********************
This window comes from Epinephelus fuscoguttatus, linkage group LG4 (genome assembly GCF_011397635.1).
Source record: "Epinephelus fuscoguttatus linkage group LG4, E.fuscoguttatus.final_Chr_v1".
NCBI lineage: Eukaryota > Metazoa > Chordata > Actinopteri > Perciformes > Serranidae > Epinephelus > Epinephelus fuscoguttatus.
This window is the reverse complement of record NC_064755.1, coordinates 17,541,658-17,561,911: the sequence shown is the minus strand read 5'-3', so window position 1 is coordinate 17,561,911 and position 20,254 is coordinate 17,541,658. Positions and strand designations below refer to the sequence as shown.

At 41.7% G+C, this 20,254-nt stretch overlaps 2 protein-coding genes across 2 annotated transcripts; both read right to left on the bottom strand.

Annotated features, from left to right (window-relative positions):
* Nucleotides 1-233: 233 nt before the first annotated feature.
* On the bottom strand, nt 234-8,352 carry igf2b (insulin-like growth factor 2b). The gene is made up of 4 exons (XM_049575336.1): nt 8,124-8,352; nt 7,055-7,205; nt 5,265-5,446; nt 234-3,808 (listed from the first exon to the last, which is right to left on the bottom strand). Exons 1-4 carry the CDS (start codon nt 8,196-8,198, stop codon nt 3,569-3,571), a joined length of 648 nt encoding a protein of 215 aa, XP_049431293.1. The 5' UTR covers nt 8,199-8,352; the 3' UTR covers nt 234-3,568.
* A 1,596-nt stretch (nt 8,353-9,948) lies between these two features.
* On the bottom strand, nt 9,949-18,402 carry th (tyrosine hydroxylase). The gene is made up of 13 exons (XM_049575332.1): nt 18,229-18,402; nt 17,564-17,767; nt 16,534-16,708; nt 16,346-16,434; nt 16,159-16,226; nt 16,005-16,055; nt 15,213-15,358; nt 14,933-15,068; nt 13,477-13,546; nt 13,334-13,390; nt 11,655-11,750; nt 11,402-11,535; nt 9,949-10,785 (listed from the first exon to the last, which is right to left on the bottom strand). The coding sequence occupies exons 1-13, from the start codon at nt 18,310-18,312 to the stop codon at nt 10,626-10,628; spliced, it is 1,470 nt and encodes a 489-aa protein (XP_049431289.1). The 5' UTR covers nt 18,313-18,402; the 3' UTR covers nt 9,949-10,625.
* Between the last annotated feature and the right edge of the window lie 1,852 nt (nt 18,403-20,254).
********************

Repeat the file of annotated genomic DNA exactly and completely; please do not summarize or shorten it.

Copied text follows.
This window comes from Epinephelus fuscoguttatus, linkage group LG4 (genome assembly GCF_011397635.1).
Source record: "Epinephelus fuscoguttatus linkage group LG4, E.fuscoguttatus.final_Chr_v1".
NCBI lineage: Eukaryota > Metazoa > Chordata > Actinopteri > Perciformes > Serranidae > Epinephelus > Epinephelus fuscoguttatus.
This window is the reverse complement of record NC_064755.1, coordinates 17,541,658-17,561,911: the sequence shown is the minus strand read 5'-3', so window position 1 is coordinate 17,561,911 and position 20,254 is coordinate 17,541,658. Positions and strand designations below refer to the sequence as shown.

At 41.7% G+C, this 20,254-nt stretch overlaps 2 protein-coding genes across 2 annotated transcripts; both read right to left on the bottom strand.

Annotated features, from left to right (window-relative positions):
* Nucleotides 1-233: 233 nt before the first annotated feature.
* On the bottom strand, nt 234-8,352 carry igf2b (insulin-like growth factor 2b). The gene is made up of 4 exons (XM_049575336.1): nt 8,124-8,352; nt 7,055-7,205; nt 5,265-5,446; nt 234-3,808 (listed from the first exon to the last, which is right to left on the bottom strand). Exons 1-4 carry the CDS (start codon nt 8,196-8,198, stop codon nt 3,569-3,571), a joined length of 648 nt encoding a protein of 215 aa, XP_049431293.1. The 5' UTR covers nt 8,199-8,352; the 3' UTR covers nt 234-3,568.
* A 1,596-nt stretch (nt 8,353-9,948) lies between these two features.
* On the bottom strand, nt 9,949-18,402 carry th (tyrosine hydroxylase). The gene is made up of 13 exons (XM_049575332.1): nt 18,229-18,402; nt 17,564-17,767; nt 16,534-16,708; nt 16,346-16,434; nt 16,159-16,226; nt 16,005-16,055; nt 15,213-15,358; nt 14,933-15,068; nt 13,477-13,546; nt 13,334-13,390; nt 11,655-11,750; nt 11,402-11,535; nt 9,949-10,785 (listed from the first exon to the last, which is right to left on the bottom strand). The coding sequence occupies exons 1-13, from the start codon at nt 18,310-18,312 to the stop codon at nt 10,626-10,628; spliced, it is 1,470 nt and encodes a 489-aa protein (XP_049431289.1). The 5' UTR covers nt 18,313-18,402; the 3' UTR covers nt 9,949-10,625.
* Between the last annotated feature and the right edge of the window lie 1,852 nt (nt 18,403-20,254).